There has been an enormous buzz surrounding William
Shakespeare’s Globe Theatre and its rendition of
In anticipation of the production’s West Coast debut at
Freud Playhouse Wednesday night, students and Bard enthusiasts at
UCLA noted that Shakespeare remains the No. 1 reason why they are
seeing the play.
“(Shakespeare) is an amazing playwright,” said
second-year English student Kristin Crawford. “But I think
that the most important thing is that his themes, ideas and
messages are still relevant today, 400 years later. That’s
why an audience will struggle through three hours of Elizabethan
dialogue ““ they know there’s something there for them,
something to satisfy.”
Fans, however, are excited about more than just being treated to
yet another rendition of one of Shakespeare’s best works.
UCLA English professor David Rodes is hoping to see how the smaller
venue enhances the intimacy of the play.
“I think a small venue is better,” said Rodes.
“The performance space in London is outdoors so the actors
had to shout to make people hear them.”
Adam Burgasser, a post-doctoral fellow in the Department of
Physics and Astronomy, was once in a production of “Twelfth
Night” and looks forward to seeing it done by the
world-renowned Globe Theatre.
“These (actors) are among the best, of course, especially
the guy whose supposed to be playing Olivia,” said Burgasser.
“I have high hopes they’ll pull it off well.”
That guy would be Mark Rylance, who is also the
production’s artistic director. Rylance has been collecting
rave reviews like pennies. His cross-dressing performance is
arguably the highlight of the Globe Theatre’s revisiting of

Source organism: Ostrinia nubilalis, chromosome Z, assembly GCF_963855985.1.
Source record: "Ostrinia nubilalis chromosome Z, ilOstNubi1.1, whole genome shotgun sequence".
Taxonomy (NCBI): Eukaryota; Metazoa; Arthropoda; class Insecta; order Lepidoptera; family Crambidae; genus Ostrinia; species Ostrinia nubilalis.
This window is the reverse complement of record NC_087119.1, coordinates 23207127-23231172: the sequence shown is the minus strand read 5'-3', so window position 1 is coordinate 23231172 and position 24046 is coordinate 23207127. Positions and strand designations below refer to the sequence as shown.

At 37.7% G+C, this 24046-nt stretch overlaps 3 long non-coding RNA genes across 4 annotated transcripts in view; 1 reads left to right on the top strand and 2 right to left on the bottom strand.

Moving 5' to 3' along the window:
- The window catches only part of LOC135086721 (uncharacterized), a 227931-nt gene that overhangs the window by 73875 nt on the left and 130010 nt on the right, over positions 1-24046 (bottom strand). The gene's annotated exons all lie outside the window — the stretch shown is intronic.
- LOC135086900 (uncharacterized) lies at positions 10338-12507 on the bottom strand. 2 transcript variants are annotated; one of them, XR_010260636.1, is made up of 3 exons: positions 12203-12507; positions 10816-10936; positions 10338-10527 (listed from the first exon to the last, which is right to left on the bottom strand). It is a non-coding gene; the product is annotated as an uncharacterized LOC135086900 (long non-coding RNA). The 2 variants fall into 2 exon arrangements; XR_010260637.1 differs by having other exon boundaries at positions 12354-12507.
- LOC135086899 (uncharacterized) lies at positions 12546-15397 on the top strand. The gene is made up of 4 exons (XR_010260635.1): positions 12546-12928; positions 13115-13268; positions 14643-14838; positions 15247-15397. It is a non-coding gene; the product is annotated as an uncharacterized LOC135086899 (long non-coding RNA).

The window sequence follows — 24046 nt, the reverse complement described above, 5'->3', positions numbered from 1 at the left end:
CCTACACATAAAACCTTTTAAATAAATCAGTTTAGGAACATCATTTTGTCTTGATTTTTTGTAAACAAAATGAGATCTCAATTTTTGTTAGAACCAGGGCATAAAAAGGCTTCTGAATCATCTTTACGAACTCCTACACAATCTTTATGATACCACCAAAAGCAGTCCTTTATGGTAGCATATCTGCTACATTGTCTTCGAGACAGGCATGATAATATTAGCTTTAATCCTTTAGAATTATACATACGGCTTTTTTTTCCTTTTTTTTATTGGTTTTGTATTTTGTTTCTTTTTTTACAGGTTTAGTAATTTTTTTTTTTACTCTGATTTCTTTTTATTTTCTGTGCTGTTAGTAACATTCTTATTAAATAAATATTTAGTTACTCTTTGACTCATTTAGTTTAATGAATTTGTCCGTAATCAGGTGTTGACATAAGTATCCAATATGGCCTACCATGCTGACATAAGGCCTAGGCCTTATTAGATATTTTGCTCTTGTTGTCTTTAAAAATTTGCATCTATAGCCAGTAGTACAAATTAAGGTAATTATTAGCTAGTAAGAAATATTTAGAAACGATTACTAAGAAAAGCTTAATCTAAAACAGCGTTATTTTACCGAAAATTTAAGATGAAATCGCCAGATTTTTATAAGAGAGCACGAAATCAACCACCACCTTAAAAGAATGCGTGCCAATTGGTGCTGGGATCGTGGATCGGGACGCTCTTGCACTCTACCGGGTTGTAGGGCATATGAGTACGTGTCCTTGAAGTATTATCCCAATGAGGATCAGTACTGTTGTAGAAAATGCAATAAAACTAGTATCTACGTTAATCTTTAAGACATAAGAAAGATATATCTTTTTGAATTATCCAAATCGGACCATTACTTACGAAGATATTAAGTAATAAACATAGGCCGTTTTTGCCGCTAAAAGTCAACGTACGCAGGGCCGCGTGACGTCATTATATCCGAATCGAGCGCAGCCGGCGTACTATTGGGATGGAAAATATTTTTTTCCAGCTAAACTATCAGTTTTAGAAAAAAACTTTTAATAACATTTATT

original Shakespearean practices.
“One of the mysteries of the theater is that it can let
you travel through time,” said Crawford, who watched the
Globe Theatre perform in London as part of a study abroad program.
“In recreating an all-male cast, the effect of that time
travel is even more stunning. After all, Shakespeare knew his
actors would be in drag ““ and he took every opportunity to
make fun of his own actors cross-dressing “¦ If the cast
consists of both genders, like most modern performances, we
actually lose an entire dimension of Shakespeare’s
Though she is curious to see an all-male cast tackle female
roles, fourth-year English student Jennie Vongvith points out the
benefits that have come about since women were allowed on stage in
England after the Restoration in 1660.
“I like seeing women on stage, and I think they belong
there,” said Vongvith. “Women definitely have a strong
presence in the theater of today. More and more great roles have
been and are being written for female leads. But in the case of
Shakespeare, we know that the female roles were actually originally
written for boy actors.”
Rodes believes “Twelfth Night” is a fitting play to
explore the idea of cross-dressing.
“The female roles were originally written for young boys,
which the (current) actors are not,” said Rodes. “The
play has a boy dressing up as a woman, trying to pass as a boy.
Realism was not on the top of Shakespeare’s agenda. We should
know we’re in a play.”
“Twelfth Night” runs from Oct. 22 to Nov. 2 at
Freud Playhouse. For more information on tickets, call (310)
825-2101 or visit www.uclalive.org.